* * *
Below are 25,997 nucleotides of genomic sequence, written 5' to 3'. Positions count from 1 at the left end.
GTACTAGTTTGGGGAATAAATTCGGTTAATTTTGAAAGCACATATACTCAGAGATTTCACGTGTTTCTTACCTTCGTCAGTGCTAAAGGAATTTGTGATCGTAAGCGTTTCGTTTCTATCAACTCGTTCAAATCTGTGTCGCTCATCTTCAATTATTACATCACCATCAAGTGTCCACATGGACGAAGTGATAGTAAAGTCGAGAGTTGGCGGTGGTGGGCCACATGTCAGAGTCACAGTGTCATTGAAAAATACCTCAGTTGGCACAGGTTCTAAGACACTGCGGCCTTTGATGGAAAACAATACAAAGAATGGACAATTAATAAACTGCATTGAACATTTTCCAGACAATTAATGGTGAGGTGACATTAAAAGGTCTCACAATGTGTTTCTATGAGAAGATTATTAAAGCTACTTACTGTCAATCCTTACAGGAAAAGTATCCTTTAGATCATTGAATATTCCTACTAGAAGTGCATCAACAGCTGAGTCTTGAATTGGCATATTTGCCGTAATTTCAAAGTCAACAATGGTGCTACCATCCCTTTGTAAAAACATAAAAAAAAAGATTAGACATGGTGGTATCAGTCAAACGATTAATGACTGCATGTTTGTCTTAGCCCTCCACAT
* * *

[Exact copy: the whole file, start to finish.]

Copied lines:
Below are 25,997 nucleotides of genomic sequence, written 5' to 3'. Positions count from 1 at the left end.
GTACTAGTTTGGGGAATAAATTCGGTTAATTTTGAAAGCACATATACTCAGAGATTTCACGTGTTTCTTACCTTCGTCAGTGCTAAAGGAATTTGTGATCGTAAGCGTTTCGTTTCTATCAACTCGTTCAAATCTGTGTCGCTCATCTTCAATTATTACATCACCATCAAGTGTCCACATGGACGAAGTGATAGTAAAGTCGAGAGTTGGCGGTGGTGGGCCACATGTCAGAGTCACAGTGTCATTGAAAAATACCTCAGTTGGCACAGGTTCTAAGACACTGCGGCCTTTGATGGAAAACAATACAAAGAATGGACAATTAATAAACTGCATTGAACATTTTCCAGACAATTAATGGTGAGGTGACATTAAAAGGTCTCACAATGTGTTTCTATGAGAAGATTATTAAAGCTACTTACTGTCAATCCTTACAGGAAAAGTATCCTTTAGATCATTGAATATTCCTACTAGAAGTGCATCAACAGCTGAGTCTTGAATTGGCATATTTGCCGTAATTTCAAAGTCAACAATGGTGCTACCATCCCTTTGTAAAAACATAAAAAAAAAGATTAGACATGGTGGTATCAGTCAAACGATTAATGACTGCATGTTTGTCTTAGCCCTCCACAT